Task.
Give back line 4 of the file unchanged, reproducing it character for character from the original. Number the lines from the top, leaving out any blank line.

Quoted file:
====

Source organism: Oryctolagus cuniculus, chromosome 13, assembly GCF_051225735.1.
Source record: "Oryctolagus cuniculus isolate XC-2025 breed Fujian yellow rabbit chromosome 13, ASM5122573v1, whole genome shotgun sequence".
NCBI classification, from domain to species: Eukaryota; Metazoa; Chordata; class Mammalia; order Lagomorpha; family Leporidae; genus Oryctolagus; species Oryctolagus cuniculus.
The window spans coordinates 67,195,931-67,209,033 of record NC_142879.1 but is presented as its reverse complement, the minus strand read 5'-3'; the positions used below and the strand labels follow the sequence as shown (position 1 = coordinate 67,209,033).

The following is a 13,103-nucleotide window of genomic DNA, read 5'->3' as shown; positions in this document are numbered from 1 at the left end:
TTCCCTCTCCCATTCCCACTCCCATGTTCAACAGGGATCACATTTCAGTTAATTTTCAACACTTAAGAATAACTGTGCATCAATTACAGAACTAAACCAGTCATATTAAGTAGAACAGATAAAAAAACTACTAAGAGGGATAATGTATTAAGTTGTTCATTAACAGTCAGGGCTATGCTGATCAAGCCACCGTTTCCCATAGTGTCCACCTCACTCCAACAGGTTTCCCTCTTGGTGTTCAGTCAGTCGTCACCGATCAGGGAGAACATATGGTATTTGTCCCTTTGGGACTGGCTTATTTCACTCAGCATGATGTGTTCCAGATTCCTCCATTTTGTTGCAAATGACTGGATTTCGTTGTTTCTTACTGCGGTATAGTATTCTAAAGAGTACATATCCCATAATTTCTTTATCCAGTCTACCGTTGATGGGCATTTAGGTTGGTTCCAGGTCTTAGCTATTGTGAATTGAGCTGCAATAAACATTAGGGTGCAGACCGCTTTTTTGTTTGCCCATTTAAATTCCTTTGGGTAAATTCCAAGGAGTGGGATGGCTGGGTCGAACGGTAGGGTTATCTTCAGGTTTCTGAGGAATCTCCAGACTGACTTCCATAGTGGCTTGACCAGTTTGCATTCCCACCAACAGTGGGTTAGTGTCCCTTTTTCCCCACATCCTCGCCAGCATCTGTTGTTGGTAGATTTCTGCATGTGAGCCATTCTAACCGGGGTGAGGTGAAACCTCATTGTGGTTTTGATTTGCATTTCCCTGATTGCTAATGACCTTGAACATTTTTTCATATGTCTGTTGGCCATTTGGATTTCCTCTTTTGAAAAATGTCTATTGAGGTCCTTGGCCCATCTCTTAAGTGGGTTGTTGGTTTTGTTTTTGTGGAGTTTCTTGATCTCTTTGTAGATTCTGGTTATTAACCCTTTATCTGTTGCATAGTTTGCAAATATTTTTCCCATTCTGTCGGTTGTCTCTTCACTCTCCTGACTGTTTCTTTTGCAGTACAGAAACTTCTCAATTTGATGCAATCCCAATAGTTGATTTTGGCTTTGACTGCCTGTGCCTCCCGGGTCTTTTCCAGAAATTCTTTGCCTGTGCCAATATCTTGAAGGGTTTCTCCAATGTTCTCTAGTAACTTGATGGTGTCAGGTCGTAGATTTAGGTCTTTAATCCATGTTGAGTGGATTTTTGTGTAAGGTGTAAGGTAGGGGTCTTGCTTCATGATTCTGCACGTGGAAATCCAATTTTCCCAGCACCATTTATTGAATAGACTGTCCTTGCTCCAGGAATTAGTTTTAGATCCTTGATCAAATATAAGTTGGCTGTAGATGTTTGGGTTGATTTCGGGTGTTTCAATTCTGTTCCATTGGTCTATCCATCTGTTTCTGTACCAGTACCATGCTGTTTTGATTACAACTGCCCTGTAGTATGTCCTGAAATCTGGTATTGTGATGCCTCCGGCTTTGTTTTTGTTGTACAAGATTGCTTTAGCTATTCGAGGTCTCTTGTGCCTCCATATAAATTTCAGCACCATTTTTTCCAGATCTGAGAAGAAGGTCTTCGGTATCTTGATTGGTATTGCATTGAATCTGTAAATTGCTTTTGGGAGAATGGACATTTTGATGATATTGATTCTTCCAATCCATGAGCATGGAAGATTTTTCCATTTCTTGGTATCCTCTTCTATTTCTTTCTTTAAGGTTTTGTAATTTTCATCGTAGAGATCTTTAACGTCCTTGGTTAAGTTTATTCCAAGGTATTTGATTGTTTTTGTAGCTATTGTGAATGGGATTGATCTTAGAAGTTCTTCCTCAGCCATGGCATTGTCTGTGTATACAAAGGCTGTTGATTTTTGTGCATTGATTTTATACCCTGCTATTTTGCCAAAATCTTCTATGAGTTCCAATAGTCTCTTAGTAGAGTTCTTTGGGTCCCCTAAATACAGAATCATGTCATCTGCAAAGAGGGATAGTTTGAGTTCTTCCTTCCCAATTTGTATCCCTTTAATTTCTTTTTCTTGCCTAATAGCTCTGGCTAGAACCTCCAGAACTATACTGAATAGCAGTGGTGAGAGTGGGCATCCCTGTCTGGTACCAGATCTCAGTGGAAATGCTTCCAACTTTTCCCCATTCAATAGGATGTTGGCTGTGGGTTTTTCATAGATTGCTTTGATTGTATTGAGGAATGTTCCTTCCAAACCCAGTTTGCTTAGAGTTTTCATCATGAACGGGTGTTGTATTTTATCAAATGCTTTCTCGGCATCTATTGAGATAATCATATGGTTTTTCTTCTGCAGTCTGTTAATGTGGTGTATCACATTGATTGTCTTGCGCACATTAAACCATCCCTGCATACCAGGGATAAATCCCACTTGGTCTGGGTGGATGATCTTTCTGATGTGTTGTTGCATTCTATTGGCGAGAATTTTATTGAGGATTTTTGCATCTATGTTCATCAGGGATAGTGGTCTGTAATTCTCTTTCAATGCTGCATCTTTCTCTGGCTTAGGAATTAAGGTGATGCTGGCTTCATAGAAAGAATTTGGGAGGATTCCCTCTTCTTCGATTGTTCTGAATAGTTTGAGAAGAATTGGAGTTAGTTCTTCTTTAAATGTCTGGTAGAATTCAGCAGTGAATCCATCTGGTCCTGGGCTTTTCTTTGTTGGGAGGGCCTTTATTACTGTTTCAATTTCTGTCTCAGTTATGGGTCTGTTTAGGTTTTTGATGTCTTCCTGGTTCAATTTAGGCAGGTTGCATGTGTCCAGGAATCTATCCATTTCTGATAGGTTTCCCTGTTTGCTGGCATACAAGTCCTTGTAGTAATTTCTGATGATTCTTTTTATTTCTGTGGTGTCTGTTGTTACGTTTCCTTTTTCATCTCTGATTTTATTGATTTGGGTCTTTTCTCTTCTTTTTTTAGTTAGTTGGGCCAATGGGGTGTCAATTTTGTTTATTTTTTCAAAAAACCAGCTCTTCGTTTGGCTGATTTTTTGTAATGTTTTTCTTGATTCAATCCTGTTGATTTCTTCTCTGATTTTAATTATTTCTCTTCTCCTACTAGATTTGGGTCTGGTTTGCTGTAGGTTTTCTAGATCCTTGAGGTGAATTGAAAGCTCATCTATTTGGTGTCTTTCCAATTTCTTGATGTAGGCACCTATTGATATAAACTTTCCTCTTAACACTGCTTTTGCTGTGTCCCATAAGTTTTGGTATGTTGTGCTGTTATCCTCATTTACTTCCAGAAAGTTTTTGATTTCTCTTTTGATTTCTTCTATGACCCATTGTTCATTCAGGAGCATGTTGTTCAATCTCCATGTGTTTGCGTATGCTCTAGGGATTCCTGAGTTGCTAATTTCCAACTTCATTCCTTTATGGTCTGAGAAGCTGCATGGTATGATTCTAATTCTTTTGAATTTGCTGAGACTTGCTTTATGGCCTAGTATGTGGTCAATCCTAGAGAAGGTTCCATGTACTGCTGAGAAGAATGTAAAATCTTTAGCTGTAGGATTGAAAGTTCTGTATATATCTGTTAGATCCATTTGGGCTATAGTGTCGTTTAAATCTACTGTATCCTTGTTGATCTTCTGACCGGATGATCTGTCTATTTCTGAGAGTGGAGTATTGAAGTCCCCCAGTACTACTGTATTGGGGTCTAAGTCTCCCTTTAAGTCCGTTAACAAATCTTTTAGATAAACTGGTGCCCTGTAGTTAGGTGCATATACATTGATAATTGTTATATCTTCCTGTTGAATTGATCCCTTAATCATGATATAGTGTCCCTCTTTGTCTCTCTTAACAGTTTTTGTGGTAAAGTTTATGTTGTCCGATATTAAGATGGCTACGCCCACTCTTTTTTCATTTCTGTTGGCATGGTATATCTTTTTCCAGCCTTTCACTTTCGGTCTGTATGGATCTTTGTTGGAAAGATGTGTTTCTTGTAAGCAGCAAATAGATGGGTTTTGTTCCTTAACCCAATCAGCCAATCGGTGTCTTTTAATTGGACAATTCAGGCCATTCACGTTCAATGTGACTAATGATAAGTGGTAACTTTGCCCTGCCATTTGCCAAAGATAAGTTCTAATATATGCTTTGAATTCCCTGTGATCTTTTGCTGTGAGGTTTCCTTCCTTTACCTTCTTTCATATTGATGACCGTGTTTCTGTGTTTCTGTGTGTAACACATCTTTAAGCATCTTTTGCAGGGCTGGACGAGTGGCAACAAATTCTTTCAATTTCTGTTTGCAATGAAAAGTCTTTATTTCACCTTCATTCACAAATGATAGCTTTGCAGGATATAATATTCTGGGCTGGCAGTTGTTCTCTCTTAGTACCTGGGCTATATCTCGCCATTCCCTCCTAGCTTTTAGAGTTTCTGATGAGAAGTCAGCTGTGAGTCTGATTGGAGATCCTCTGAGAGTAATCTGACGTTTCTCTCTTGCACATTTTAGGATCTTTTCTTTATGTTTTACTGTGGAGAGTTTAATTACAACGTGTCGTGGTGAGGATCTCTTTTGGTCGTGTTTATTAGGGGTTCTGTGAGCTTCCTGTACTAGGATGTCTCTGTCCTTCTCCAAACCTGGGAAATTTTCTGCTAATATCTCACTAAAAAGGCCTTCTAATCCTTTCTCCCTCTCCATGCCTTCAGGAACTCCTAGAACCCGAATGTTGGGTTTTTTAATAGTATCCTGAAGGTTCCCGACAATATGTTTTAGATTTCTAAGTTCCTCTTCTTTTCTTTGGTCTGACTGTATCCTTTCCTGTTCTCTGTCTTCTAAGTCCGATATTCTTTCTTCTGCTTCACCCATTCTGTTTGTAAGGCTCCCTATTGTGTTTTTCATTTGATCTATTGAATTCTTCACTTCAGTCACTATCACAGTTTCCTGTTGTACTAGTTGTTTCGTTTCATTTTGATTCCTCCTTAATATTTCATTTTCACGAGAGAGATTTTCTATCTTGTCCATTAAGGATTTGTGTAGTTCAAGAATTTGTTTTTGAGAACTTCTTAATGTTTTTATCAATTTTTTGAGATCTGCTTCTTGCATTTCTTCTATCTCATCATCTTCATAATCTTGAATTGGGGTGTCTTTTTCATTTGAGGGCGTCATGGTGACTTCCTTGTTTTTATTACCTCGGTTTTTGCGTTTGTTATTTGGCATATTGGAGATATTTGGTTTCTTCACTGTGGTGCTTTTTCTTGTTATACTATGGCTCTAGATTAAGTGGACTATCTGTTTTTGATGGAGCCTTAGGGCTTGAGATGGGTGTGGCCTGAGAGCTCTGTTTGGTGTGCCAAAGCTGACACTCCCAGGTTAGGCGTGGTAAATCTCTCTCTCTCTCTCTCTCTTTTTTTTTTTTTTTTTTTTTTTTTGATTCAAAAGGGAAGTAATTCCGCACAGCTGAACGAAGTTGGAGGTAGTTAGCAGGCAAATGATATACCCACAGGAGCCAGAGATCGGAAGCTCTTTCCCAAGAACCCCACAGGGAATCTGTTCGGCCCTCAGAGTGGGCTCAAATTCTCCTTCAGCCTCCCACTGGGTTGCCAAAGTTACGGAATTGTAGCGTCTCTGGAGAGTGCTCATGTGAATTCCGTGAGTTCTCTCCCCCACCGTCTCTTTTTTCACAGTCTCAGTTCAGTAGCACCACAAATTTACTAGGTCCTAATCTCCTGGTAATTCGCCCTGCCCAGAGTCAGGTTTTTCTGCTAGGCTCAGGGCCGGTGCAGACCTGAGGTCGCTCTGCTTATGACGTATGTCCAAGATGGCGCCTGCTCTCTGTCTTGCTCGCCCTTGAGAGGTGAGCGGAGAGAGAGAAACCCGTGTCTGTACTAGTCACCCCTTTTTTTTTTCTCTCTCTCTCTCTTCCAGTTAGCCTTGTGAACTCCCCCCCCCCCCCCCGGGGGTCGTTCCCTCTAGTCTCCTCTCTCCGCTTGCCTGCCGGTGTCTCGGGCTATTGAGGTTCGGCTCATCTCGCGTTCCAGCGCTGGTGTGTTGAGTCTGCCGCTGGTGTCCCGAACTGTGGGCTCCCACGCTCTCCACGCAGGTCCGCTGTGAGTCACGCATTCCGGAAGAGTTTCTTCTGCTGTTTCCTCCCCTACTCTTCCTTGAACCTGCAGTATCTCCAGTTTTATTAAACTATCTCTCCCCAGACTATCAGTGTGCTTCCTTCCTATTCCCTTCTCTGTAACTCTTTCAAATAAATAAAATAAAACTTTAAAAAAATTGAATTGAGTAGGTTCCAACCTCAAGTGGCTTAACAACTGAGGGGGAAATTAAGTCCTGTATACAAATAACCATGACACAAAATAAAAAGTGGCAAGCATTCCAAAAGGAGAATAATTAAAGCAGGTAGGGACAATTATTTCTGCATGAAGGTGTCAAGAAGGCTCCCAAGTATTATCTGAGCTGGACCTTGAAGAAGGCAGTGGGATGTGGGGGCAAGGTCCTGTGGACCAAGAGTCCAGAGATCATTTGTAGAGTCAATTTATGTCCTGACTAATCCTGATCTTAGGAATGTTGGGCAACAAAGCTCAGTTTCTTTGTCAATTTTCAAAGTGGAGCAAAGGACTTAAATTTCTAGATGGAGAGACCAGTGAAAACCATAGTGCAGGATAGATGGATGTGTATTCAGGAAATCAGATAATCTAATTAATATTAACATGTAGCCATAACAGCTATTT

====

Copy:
The window spans coordinates 67,195,931-67,209,033 of record NC_142879.1 but is presented as its reverse complement, the minus strand read 5'-3'; the positions used below and the strand labels follow the sequence as shown (position 1 = coordinate 67,209,033).